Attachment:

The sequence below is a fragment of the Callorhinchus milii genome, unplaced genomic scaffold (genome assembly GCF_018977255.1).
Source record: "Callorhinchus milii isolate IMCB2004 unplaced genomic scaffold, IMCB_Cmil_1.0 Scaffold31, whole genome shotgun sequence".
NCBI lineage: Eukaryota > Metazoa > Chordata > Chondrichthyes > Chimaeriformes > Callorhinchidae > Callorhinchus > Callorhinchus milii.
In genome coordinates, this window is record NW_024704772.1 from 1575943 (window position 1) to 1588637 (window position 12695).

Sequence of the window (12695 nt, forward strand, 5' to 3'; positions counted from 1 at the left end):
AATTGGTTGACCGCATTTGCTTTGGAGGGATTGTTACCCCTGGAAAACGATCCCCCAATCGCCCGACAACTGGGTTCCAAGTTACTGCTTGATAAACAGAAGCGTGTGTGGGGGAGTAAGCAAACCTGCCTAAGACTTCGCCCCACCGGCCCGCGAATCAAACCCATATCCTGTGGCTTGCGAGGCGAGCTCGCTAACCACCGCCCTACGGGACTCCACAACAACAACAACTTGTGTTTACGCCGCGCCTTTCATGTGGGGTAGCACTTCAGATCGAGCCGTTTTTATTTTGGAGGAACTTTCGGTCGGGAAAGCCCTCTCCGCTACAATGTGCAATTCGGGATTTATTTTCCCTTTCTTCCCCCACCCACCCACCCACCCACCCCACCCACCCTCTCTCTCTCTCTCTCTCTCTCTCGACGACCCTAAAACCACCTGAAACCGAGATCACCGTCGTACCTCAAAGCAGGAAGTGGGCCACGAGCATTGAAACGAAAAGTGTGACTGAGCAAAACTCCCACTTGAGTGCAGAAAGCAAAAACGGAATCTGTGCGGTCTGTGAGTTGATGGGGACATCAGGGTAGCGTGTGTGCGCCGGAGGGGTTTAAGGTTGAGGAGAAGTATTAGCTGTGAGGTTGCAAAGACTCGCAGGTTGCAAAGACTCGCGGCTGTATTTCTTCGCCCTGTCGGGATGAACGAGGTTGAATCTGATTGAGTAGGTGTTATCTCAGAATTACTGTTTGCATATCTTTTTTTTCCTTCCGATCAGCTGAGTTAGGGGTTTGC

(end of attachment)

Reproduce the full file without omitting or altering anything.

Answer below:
The sequence below is a fragment of the Callorhinchus milii genome, unplaced genomic scaffold (genome assembly GCF_018977255.1).
Source record: "Callorhinchus milii isolate IMCB2004 unplaced genomic scaffold, IMCB_Cmil_1.0 Scaffold31, whole genome shotgun sequence".
NCBI lineage: Eukaryota > Metazoa > Chordata > Chondrichthyes > Chimaeriformes > Callorhinchidae > Callorhinchus > Callorhinchus milii.
In genome coordinates, this window is record NW_024704772.1 from 1575943 (window position 1) to 1588637 (window position 12695).

Sequence of the window (12695 nt, forward strand, 5' to 3'; positions counted from 1 at the left end):
AATTGGTTGACCGCATTTGCTTTGGAGGGATTGTTACCCCTGGAAAACGATCCCCCAATCGCCCGACAACTGGGTTCCAAGTTACTGCTTGATAAACAGAAGCGTGTGTGGGGGAGTAAGCAAACCTGCCTAAGACTTCGCCCCACCGGCCCGCGAATCAAACCCATATCCTGTGGCTTGCGAGGCGAGCTCGCTAACCACCGCCCTACGGGACTCCACAACAACAACAACTTGTGTTTACGCCGCGCCTTTCATGTGGGGTAGCACTTCAGATCGAGCCGTTTTTATTTTGGAGGAACTTTCGGTCGGGAAAGCCCTCTCCGCTACAATGTGCAATTCGGGATTTATTTTCCCTTTCTTCCCCCACCCACCCACCCACCCACCCCACCCACCCTCTCTCTCTCTCTCTCTCTCTCTCGACGACCCTAAAACCACCTGAAACCGAGATCACCGTCGTACCTCAAAGCAGGAAGTGGGCCACGAGCATTGAAACGAAAAGTGTGACTGAGCAAAACTCCCACTTGAGTGCAGAAAGCAAAAACGGAATCTGTGCGGTCTGTGAGTTGATGGGGACATCAGGGTAGCGTGTGTGCGCCGGAGGGGTTTAAGGTTGAGGAGAAGTATTAGCTGTGAGGTTGCAAAGACTCGCAGGTTGCAAAGACTCGCGGCTGTATTTCTTCGCCCTGTCGGGATGAACGAGGTTGAATCTGATTGAGTAGGTGTTATCTCAGAATTACTGTTTGCATATCTTTTTTTTCCTTCCGATCAGCTGAGTTAGGGGTTTGC